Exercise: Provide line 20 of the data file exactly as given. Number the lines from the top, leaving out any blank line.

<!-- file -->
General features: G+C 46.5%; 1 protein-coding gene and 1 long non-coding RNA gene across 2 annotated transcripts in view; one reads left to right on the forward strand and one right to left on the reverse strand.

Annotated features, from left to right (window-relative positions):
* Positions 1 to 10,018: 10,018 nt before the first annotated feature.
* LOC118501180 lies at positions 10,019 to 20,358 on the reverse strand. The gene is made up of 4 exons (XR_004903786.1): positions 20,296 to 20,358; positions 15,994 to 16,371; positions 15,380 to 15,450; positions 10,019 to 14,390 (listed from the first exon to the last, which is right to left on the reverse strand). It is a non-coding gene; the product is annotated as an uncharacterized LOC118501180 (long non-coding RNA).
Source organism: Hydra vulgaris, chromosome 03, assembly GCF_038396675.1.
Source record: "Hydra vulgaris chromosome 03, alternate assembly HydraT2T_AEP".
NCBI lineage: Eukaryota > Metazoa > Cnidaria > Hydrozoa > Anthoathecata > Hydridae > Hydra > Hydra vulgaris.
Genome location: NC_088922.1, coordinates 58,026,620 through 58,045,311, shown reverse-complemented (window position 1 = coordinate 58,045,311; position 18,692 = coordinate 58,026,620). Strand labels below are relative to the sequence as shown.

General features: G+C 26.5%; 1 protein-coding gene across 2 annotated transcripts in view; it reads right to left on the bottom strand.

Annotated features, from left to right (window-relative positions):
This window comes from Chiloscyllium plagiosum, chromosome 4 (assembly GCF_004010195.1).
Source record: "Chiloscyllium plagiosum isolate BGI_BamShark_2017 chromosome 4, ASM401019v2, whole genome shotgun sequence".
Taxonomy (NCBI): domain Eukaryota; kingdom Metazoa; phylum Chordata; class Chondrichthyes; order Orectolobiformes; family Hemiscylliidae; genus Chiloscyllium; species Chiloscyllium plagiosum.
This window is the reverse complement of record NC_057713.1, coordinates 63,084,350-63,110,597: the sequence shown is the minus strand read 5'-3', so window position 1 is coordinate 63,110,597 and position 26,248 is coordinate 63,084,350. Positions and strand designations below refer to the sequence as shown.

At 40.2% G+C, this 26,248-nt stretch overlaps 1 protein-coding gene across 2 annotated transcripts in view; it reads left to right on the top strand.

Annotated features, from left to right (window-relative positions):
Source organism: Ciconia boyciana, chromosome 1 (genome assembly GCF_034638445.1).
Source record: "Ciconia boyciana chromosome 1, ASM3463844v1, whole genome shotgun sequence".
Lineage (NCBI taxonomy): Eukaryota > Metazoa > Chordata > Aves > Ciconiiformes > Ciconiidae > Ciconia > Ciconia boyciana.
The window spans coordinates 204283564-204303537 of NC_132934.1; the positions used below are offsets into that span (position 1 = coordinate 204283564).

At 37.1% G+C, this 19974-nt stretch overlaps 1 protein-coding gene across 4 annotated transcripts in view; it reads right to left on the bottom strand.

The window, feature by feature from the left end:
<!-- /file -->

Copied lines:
The window spans coordinates 204283564-204303537 of NC_132934.1; the positions used below are offsets into that span (position 1 = coordinate 204283564).